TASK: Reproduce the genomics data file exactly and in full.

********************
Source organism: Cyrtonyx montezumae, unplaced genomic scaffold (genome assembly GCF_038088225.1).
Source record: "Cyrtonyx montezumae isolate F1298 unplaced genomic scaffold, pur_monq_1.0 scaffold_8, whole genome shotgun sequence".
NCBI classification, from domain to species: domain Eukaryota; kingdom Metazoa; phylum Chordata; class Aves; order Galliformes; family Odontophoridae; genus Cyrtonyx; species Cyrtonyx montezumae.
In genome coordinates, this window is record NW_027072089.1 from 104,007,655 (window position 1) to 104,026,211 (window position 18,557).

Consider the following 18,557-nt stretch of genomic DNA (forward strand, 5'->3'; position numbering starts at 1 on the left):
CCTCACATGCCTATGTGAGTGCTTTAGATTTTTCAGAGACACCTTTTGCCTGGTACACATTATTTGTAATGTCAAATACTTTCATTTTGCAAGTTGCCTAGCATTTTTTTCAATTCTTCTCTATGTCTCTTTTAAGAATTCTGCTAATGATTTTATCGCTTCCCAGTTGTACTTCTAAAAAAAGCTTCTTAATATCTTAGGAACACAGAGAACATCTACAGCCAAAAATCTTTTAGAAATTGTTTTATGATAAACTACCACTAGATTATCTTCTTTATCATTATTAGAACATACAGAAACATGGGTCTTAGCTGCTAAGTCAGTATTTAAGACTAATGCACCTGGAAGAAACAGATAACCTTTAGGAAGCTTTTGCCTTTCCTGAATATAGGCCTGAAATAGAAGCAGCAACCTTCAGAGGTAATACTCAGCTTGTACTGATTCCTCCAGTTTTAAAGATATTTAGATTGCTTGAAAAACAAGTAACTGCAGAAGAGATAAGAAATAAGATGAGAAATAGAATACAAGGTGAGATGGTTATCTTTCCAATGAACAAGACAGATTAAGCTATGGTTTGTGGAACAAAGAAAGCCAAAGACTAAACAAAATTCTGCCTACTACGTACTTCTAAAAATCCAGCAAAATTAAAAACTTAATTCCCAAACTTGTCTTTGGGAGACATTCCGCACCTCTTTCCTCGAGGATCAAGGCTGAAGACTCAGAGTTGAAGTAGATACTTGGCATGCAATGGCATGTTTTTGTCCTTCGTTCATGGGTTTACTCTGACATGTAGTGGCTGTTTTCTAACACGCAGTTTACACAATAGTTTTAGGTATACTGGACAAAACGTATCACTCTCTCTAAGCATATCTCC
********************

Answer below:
Source organism: Cyrtonyx montezumae, unplaced genomic scaffold (genome assembly GCF_038088225.1).
Source record: "Cyrtonyx montezumae isolate F1298 unplaced genomic scaffold, pur_monq_1.0 scaffold_8, whole genome shotgun sequence".
NCBI classification, from domain to species: domain Eukaryota; kingdom Metazoa; phylum Chordata; class Aves; order Galliformes; family Odontophoridae; genus Cyrtonyx; species Cyrtonyx montezumae.
In genome coordinates, this window is record NW_027072089.1 from 104,007,655 (window position 1) to 104,026,211 (window position 18,557).

Consider the following 18,557-nt stretch of genomic DNA (forward strand, 5'->3'; position numbering starts at 1 on the left):
CCTCACATGCCTATGTGAGTGCTTTAGATTTTTCAGAGACACCTTTTGCCTGGTACACATTATTTGTAATGTCAAATACTTTCATTTTGCAAGTTGCCTAGCATTTTTTTCAATTCTTCTCTATGTCTCTTTTAAGAATTCTGCTAATGATTTTATCGCTTCCCAGTTGTACTTCTAAAAAAAGCTTCTTAATATCTTAGGAACACAGAGAACATCTACAGCCAAAAATCTTTTAGAAATTGTTTTATGATAAACTACCACTAGATTATCTTCTTTATCATTATTAGAACATACAGAAACATGGGTCTTAGCTGCTAAGTCAGTATTTAAGACTAATGCACCTGGAAGAAACAGATAACCTTTAGGAAGCTTTTGCCTTTCCTGAATATAGGCCTGAAATAGAAGCAGCAACCTTCAGAGGTAATACTCAGCTTGTACTGATTCCTCCAGTTTTAAAGATATTTAGATTGCTTGAAAAACAAGTAACTGCAGAAGAGATAAGAAATAAGATGAGAAATAGAATACAAGGTGAGATGGTTATCTTTCCAATGAACAAGACAGATTAAGCTATGGTTTGTGGAACAAAGAAAGCCAAAGACTAAACAAAATTCTGCCTACTACGTACTTCTAAAAATCCAGCAAAATTAAAAACTTAATTCCCAAACTTGTCTTTGGGAGACATTCCGCACCTCTTTCCTCGAGGATCAAGGCTGAAGACTCAGAGTTGAAGTAGATACTTGGCATGCAATGGCATGTTTTTGTCCTTCGTTCATGGGTTTACTCTGACATGTAGTGGCTGTTTTCTAACACGCAGTTTACACAATAGTTTTAGGTATACTGGACAAAACGTATCACTCTCTCTAAGCATATCTCC